Overall Status Completed
Start Date June 30, 2017
Completion Date July 23, 2018
Primary Completion Date July 23, 2018
Phase N/A
Study Type Interventional
Primary Outcome
Measure Time Frame
Change in Objective Structure Assessment of Technical Skill (OSATS) scores for passing a needle. Two weeks
Change in Objective Structure Assessment of Technical Skill (OSATS) scores for making a microsurgical tie. Two weeks
Change in time required to pass a needle. Two weeks
Change in time required to complete microsurgical tie. Two weeks
Enrollment 27
Condition
Intervention

Intervention type: Other

Intervention name: Micro-stellated Icosahedron

Description: A portable, inexpensive microsurgery training model that requires the following materials for completion. a stereoscopic dissecting microscope, two jeweler style forceps, a pair of curved-tip micro scissors , 1 meter of monofilament nylon thread, 0.5 meter of polyimide microtubule material , one 15 cm metal ruler, a scalpel blade (#15), and double-sided tape. For a microsurgically-naive subject, a total of 20 hours are required to complete this model.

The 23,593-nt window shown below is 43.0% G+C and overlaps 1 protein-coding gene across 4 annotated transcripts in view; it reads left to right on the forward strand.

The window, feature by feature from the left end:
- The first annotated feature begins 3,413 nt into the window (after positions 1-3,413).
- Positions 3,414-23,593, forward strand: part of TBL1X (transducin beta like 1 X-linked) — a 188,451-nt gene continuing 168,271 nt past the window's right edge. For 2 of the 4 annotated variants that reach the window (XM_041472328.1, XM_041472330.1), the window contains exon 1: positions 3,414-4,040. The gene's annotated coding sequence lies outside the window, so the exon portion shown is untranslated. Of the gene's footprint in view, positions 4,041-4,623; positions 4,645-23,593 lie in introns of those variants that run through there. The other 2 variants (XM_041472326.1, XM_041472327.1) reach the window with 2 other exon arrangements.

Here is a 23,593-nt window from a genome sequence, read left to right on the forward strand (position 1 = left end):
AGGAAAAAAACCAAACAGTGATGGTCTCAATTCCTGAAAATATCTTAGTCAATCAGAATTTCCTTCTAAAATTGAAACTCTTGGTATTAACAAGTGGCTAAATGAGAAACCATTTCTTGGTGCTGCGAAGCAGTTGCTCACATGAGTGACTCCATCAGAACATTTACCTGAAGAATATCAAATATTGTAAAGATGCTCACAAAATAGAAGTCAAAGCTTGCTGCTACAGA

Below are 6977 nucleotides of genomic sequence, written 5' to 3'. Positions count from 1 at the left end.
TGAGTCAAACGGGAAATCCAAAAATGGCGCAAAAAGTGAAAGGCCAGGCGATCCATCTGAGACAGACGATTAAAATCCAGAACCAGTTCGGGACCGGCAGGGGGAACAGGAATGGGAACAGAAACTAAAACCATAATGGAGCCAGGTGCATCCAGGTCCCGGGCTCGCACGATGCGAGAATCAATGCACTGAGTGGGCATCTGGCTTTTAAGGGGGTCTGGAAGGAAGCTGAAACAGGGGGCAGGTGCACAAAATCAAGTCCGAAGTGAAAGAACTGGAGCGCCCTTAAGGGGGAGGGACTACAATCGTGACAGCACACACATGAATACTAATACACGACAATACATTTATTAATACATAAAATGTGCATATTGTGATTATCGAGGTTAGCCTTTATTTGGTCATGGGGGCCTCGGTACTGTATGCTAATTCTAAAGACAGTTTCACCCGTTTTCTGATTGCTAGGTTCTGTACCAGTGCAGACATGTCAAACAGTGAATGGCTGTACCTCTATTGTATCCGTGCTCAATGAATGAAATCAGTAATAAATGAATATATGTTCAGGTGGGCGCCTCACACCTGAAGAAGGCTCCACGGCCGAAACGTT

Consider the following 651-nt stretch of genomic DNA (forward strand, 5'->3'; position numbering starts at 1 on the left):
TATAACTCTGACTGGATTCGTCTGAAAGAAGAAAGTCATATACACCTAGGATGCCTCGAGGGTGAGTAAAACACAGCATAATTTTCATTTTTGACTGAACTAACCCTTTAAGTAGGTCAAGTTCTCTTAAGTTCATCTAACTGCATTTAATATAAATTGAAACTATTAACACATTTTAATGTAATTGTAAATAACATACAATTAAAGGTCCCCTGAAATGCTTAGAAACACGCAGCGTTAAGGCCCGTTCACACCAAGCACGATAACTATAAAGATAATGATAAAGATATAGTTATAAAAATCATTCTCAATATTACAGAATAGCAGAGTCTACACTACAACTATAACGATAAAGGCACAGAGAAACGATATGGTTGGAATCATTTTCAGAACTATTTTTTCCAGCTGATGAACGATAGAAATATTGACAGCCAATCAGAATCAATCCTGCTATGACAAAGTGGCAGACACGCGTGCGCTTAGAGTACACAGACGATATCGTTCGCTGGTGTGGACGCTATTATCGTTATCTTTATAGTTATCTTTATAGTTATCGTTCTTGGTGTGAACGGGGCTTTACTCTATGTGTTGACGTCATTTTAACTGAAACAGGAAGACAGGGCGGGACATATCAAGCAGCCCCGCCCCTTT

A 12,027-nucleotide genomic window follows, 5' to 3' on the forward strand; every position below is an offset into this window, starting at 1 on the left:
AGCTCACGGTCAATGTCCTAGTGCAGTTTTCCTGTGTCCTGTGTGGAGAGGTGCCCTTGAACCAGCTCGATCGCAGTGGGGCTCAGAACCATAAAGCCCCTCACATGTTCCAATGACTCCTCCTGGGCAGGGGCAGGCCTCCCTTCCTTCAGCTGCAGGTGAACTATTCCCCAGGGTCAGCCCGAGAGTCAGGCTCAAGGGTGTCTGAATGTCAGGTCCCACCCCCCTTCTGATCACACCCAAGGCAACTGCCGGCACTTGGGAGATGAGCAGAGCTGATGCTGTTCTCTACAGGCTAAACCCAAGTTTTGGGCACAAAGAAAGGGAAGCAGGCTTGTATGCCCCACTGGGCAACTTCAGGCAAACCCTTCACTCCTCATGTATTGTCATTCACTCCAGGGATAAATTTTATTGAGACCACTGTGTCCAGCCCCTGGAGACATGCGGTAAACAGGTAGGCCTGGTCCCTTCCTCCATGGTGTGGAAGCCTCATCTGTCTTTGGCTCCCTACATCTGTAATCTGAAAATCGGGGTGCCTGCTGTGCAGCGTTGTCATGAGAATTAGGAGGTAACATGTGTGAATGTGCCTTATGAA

Arm group label: Intervention Group

Eligibility

Criteria:

Inclusion Criteria:

- 18 year-old or older.

- No prior microsurgical experience.

Exclusion Criteria:

- Prior microsurgical experience.

Gender: All

Minimum age: 18 Years

Maximum age: N/A

Healthy volunteers: Accepts Healthy Volunteers

Overall Official
Last Name Role Affiliation
Sangita P Patel, MD, PhD Principal Investigator State University of New York at Buffalo
Location
facility Jacobs School of Medicine and Biomedical Sciences
Location Countries

United States

Verification Date

September 2019

Responsible Party

Responsible party type: Sponsor

Keywords
Has Expanded Access No
Number Of Arms 2
Arm Group

Arm group label: Intervention Group

Arm group type: Experimental

Description: Subjects in the intervention group were tasked with building a micro-stellated icosahedron using a detailed instruction manual. They were each provided with a dissecting microscope and necessary materials to complete the task at home at their leisure. They were given two weeks to complete the task. They were asked to return for a second in-person meeting two weeks.